In the states the school buys the text books, the school chooses the books, and they are meant to last for many years. I think the biggest problem with school books here and college texts in general, is that the teacher or school chooses the book that is easiest for them to teach with, but they don’t incur the cost of their decision.

  10. We have school purchased textbooks in our town and I’m happy about it – sure, that means some are a bit beaten up but it solves most of the problems. From what I understand, all the schools in town buy together and in bulk (the only exceptions being that the mamad has a few different books for language arts, for example – and i believe chinukh atzmai)

    This was true for elementary school, where, except for math, they basically have no books they write in after 1st grade.. My oldest enters 7th grade this year and I was told by the school that they continue with the school supplied books here too.

    I don’t understand why this isn’t done in more places nor do I know how or when it started here – but its been going on for over 8 years already

  11. In France, textboks are free until the kids are 16. Then as school is no longer compulsory the parents have to pay for them. Last year the government changed all the curricula for 10t grade making all books obsolete. Now it is all changing again for 11th graders – so the same families are concerned.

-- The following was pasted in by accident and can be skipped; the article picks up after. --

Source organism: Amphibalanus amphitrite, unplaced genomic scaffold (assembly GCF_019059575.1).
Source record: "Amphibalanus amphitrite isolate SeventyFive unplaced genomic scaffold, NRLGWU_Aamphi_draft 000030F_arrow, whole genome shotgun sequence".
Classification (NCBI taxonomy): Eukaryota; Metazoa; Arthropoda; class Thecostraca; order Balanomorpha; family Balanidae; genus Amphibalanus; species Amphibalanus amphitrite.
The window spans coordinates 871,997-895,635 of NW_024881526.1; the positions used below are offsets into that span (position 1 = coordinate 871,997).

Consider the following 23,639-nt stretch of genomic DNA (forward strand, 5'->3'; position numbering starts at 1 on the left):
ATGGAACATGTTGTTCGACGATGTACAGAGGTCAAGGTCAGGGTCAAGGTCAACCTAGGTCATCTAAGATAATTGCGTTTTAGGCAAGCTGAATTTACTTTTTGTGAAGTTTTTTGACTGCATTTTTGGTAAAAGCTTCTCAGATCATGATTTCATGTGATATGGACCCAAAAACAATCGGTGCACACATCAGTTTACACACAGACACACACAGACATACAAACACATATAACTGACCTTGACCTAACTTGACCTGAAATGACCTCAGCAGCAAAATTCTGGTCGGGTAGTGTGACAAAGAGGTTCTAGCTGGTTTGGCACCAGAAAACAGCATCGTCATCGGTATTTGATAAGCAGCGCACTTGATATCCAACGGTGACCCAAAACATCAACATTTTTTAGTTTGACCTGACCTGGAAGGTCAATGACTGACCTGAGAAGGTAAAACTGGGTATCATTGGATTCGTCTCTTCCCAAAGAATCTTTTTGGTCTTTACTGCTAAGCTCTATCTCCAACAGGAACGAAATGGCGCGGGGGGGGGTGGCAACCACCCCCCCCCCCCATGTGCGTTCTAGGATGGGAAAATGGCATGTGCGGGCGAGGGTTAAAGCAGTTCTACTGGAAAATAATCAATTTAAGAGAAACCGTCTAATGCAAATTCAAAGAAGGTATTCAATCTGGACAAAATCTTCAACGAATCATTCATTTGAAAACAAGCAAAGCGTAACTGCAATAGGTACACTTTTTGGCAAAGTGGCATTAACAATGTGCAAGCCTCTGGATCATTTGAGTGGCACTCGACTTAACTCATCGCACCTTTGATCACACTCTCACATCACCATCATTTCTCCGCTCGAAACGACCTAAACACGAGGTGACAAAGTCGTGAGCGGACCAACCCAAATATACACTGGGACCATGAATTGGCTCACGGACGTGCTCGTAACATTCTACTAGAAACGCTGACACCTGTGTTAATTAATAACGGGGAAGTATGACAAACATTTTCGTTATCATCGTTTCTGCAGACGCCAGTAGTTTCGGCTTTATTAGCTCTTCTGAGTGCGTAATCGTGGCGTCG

Some of them get help but for the middle-class folks (who are not all very wealthy) things are difficult.

    • Great way to encourage teens to stay in school! (sarcasm) If my family was struggling and could really use the help of our kid making some extra money or helping in the family business, having to buy their books would just add to the tough decision.

  12. I grew up in France and till 10 th grade had all my books from school. I think we had to by a few workbooks for languages etc, but that was it. The downside- by the way- was that my school sometimes kept a really old (and obsolete) book for longer than necessary in order to to have to buy a whole new set for the whole grade (at least this is what I suspect…). By the way, the same school agreed back then to give me 2 sets of books since we did not have lockers and I could not physically carry them all in my bag (I kept me 2nd set in the school’s offices!).

    Back to Israel, I have a 1st and 3rd grader this year. We actually did pretty good for once- one neighbor agreed to lend me (for free!) her son’s books for the 3rd grader and I “only” had to by the workbooks, as for my daughter a lot of what she needs is bought by her school at a very reduced price. Still came out to around 1000 nis all supplies included (nice new bag, pencil case and good quality pencils etc in large quantities for my son who tends to loose them), which I l;ess than I expected it to be